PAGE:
This is the lesson from the South that our business and political leadership – particularly in metropolitan Detroit, Grand Rapids and Lansing – need to learn. That the models for future economic success in a flattening world are New York, Boston, Chicago, San Francisco, Seattle and Portland plus non costal cities like Minneapolis, Denver and Madison, rather than low cost states. That the path to future prosperity is increasingly talent driven and that to concentrate talent you need a big metropolitan area anchored by a vibrant central city.

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Lou Glazer

Lou Glazer is President and co-founder of Michigan Future, Inc., a non-partisan, non-profit organization. Michigan Future’s mission is to be a source of new ideas on how Michigan can succeed as a world class community in a knowledge-driven economy. Its work is funded by Michigan foundations.

This Post Has 5 Comments

  1. I lived in the South (Dallas, Texas) for about 11 years in the middle of my career. I have spent much shorter times with relatives and friends or on other short work assignments in other Southern states. I agree with your analysis as it applies to the other Southern states. But Texas seemed to be at least partly different. The biggest reason for the difference I nticed was probably the states huge size in both geography and population. There certainly was a large number of less educated people doing low wage jobs. Some of this was due to a lower education in many areas of the state, but a large part was due to the huge influx of immigrants from Mexico. On the other hand, the large cities of Dallas, Houston and Austin seemed to have well educated workforces and lots of knowledge based jobs. It seemed to me that a lot of young educated people were moving from the midwest and northeast to Dallas. I am not originally from Michigan, but I did have coworkers with degrees from U of M and Michigan State.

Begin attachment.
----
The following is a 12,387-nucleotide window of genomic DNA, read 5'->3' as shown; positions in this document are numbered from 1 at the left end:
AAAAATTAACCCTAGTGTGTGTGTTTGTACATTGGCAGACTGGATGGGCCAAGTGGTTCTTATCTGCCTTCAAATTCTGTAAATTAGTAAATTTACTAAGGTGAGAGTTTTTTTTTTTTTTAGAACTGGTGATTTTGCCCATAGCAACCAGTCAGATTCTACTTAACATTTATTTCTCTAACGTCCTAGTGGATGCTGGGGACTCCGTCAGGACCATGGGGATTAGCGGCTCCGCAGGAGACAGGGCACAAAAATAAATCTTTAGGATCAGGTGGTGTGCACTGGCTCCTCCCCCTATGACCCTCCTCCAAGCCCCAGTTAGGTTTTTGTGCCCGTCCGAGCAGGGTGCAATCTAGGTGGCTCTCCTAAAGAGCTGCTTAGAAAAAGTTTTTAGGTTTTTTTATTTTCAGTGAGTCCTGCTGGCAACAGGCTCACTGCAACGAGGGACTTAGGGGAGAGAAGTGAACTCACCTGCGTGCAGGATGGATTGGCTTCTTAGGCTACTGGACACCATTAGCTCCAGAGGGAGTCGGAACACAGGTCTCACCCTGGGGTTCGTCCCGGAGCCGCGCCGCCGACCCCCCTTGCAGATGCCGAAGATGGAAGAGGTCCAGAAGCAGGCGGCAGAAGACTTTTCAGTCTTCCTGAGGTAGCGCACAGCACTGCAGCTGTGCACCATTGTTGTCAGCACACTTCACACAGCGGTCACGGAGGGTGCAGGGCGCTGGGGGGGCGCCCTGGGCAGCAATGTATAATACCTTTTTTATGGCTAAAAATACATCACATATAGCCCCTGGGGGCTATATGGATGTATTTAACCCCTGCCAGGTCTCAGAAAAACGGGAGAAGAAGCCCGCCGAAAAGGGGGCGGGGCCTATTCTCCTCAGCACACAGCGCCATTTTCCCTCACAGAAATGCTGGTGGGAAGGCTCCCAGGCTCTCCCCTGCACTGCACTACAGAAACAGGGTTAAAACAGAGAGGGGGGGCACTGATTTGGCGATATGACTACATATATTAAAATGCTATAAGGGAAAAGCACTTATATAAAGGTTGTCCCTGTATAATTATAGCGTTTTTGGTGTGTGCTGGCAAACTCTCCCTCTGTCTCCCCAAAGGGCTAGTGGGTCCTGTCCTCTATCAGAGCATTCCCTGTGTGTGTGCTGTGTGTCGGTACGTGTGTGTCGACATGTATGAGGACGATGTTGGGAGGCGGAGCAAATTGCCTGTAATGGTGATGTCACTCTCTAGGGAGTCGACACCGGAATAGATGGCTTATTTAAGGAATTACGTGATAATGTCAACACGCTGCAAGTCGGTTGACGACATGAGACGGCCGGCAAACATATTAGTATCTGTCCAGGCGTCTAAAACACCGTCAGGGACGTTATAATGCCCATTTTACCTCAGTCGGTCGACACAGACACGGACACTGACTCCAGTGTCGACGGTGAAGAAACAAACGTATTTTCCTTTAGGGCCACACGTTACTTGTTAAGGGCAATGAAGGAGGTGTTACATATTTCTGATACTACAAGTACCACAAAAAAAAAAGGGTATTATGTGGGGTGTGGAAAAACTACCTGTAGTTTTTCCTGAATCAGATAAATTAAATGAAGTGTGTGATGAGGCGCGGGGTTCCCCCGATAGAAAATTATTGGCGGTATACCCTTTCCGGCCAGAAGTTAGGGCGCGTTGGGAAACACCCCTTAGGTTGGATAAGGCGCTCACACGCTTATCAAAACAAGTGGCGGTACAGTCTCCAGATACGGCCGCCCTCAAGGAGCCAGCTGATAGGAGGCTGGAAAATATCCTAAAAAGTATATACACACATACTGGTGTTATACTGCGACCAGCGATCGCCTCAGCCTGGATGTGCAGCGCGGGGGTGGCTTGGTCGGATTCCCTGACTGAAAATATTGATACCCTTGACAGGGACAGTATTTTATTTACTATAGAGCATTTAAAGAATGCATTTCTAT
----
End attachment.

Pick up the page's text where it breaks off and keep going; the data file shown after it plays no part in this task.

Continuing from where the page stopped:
2. Agree about Texas. Its two biggest metros are successful because they are increasingly knowledge-based anchored by increasingly vibrant central cities which has been a priority for the business community. But the state is so large and diverse even Dallas and Houston can’t drive the economy of the whole state. So it ends up middle of the road in most statistics.

  3. The third metro in Texas that is very successful at attracting knowledge industries is Austin which I think is the fourth largest metro in Texas. The third largest metro is San Antonio which I think is making some progress, but is not nearly at the level of the other three yet. As you pointed out Texas is so big that 2-3 successful metros cannot drive the entire state.

    If, in Michigan, we could get our two largest metros going it would have a bigger impact on the entire state.

  4. Couldn’t agree more. We need metro Detroit and metro Grand Rapids to look a lot more like metro Dallas and Houston (and Minneapolis, Chicago, Denver, etc.) That is the only recipe for Michigan to be prosperous again. Our big metros have to be talent magnets which will allow for knowledge-based growth which is driving the American economy.